To go the final step and determine how much today's stock price reflects expectations of future growth, you need to know the market value of the company, which is also known as market capitalization or "market cap." To calculate market value, take the total number of outstanding shares and multiply it by the current stock price. Market value = total number of outstanding shares x stock price Morningstar calculates market cap, which changes every time a stock's price changes, in each stock's Quicktake Report. Ford's market value in late December 1999 was $60 billion. You can determine the value of growth by subtracting the steady-state value from market value. In Ford's case, the steady-state value of $140 billion exceeds the market value of $60 billion, giving you a value of growth of negative $80 billion. Since Ford's steady-state value is greater than the market value, Ford would not have to grow at all to justify its current share price. Does that make this stock a bargain? Not necessarily. When a company's steady-state value exceeds its market cap, it just means the market expects free cash flows to decline. Given the cyclical nature of the auto industry, the market's pessimistic view of Ford is probably right on target. Contrast Ford with Amazon.com AMZN, the online bookseller. Amazon's free cash flow is minimal right now because it's too busy investing every available dollar in the business. Going through the same calculation we did with Ford, we get a steady-state value for Amazon of $30 million. That's tiny compared with Amazon's market value of $32 billion at the end of 1999. Since Amazon's steady-state value is negligible compared to its market value, growth represents 100% of the stock's price. That means even if Amazon maintains its current level of profitability, it's still literally worthless. All its worth and then some hinges on future growth. Most companies lie between these two extremes. For large-cap companies that generate positive free cash flow, for example, the average mix was about 38% steady-state profits and 62% growth for 1999. (That figure has historically been closer to 50/50.) A company like Coca-Cola KO will land on the growth side of the average. If Coca-Cola generates $2.5 billion in free cash flow each year from now on, its business is worth $25 billion, or 17% of its stock price. The other 83% is growth. Rocket science it isn't, but this method does provide a quick way to gauge the growth assumptions built into a stock price. If you stumble onto a company whose future growth represents all, or nearly all, of its market value, then before buying the stock you'd better be darned sure the company's really going to grow rapidly for a long time. Otherwise you won't get enough future profits to justify the price tag.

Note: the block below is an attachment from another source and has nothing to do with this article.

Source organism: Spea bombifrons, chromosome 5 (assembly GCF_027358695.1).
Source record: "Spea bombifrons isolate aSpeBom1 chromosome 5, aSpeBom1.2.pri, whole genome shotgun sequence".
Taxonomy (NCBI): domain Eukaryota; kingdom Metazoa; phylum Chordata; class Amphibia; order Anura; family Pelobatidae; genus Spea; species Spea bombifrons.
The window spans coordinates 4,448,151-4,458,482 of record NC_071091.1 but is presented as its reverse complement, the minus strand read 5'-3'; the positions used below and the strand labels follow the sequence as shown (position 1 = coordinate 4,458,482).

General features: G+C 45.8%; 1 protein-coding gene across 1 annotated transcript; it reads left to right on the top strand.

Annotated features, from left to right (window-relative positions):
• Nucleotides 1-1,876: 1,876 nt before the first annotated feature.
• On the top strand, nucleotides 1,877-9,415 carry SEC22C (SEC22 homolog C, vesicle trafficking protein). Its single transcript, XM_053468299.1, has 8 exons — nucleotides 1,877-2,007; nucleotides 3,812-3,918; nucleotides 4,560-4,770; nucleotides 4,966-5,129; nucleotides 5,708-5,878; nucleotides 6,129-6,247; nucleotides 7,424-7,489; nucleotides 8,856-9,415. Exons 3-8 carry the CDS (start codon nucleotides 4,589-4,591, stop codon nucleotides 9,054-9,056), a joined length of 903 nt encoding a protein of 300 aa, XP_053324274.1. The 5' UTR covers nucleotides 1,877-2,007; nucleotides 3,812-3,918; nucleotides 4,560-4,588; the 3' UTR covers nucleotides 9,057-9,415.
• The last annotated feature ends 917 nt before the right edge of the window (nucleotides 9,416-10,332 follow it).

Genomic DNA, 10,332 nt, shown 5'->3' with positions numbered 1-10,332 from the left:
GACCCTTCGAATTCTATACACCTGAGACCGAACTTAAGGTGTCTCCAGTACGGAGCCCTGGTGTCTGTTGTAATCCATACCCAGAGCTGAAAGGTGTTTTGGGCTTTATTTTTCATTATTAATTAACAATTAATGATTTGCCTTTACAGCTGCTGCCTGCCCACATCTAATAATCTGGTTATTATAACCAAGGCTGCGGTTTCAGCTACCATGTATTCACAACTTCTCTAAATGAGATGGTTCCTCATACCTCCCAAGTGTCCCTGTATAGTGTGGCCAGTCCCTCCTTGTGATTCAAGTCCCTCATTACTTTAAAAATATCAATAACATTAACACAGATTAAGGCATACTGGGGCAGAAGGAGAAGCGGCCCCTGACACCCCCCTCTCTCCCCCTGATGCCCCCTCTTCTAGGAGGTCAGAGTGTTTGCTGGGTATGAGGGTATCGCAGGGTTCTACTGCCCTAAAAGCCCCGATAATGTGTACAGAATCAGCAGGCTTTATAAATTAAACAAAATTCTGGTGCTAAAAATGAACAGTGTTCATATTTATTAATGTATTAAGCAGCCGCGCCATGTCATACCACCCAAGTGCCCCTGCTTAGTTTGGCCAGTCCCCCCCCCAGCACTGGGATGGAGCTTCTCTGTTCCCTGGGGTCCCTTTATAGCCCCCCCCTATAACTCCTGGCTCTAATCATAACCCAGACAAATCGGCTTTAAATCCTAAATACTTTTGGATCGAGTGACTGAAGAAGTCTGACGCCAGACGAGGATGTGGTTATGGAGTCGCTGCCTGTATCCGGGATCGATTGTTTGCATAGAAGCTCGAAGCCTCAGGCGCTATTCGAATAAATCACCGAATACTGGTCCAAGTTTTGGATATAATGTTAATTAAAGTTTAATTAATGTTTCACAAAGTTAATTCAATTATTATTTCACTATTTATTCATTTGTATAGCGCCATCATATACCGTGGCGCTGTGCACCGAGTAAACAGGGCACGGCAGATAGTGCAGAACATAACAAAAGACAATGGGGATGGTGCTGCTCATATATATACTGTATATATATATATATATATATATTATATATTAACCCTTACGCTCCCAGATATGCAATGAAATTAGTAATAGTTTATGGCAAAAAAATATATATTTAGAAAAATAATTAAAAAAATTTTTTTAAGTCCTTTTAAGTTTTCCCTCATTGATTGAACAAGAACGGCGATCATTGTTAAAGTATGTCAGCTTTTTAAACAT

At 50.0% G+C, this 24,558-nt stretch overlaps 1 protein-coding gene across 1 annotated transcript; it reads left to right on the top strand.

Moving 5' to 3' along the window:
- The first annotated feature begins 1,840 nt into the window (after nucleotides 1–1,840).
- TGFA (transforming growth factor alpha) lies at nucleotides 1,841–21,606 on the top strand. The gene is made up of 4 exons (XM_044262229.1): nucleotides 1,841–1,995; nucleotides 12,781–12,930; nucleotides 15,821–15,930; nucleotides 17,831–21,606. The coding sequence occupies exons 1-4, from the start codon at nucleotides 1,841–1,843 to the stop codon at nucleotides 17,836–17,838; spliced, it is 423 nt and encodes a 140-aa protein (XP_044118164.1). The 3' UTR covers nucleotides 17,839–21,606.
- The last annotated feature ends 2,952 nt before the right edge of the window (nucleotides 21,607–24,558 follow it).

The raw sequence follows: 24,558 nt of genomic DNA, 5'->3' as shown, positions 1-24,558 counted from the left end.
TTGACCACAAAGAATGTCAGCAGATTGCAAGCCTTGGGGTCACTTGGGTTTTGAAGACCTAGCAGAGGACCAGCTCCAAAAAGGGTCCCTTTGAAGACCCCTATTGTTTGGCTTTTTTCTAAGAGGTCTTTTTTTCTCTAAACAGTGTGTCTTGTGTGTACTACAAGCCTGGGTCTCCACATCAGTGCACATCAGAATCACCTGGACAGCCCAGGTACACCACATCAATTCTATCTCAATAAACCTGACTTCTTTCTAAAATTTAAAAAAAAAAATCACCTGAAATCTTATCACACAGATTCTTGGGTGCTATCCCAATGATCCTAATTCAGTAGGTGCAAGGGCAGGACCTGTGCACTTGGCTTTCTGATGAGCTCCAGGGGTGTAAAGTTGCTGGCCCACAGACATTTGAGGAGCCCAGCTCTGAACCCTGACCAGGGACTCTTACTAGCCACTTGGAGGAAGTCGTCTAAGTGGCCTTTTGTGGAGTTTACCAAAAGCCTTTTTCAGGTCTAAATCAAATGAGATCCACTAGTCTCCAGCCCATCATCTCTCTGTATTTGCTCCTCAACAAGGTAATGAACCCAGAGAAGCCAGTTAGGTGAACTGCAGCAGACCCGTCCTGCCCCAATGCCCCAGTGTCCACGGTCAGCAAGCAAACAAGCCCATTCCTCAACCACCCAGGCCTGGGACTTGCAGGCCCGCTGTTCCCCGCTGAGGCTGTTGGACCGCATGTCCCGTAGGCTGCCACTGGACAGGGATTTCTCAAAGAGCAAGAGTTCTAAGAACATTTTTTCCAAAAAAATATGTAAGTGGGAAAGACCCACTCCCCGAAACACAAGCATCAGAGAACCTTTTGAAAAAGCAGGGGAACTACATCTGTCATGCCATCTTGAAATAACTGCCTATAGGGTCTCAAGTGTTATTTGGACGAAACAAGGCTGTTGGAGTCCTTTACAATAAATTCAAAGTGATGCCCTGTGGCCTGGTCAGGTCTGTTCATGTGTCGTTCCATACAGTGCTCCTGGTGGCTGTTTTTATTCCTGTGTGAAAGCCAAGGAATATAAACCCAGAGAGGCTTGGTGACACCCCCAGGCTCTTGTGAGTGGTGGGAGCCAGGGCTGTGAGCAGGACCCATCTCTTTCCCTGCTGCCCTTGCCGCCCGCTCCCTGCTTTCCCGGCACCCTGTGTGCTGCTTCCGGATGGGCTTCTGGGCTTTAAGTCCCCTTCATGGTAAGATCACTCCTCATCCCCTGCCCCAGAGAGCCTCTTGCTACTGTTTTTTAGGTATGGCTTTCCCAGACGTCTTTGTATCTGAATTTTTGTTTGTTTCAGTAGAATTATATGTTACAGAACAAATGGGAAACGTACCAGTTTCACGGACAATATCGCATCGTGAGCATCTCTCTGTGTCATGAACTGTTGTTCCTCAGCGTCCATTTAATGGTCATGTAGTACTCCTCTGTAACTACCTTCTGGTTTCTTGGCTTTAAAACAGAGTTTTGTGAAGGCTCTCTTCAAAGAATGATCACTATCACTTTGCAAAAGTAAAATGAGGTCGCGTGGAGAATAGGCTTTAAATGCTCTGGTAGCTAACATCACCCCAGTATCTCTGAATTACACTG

Quiz 309
There is only one correct answer to each question.

1 Steady-state value shows:
a. Whether a company is able to grow in the future.
b. What portion of a business each shareholder owns.
c. The value of a company based on its current free cash flow.
2 The free cash flow divided by the discount rate shows:
a. The rate of growth.
b. How the stock market expects the company to grow.
c. The value of future profits given today's cash flows.
3 The growth value increases if:
a. Market value increases and steady-state value stays the same.
b. Steady-state value increases and market value stays the same.
c. Free cash flow increases and market value stays the same.
4 If Ford's stock price doubled but its number of outstanding shares and steady-state value stayed the same:
a. The stock would be expensive based on future growth expectations.
b. The company's steady-state value would still exceed its market value.
c. The company would now be expected to grow beyond its current level of profitability.
5 If a large company's growth represents 80% of its market value, the stock market expects the company to:
a. Grow faster than the average large-cap stock.
b. Grow slower than the average large-cap stock.
c. Grow at the same rate as the average large-cap stock.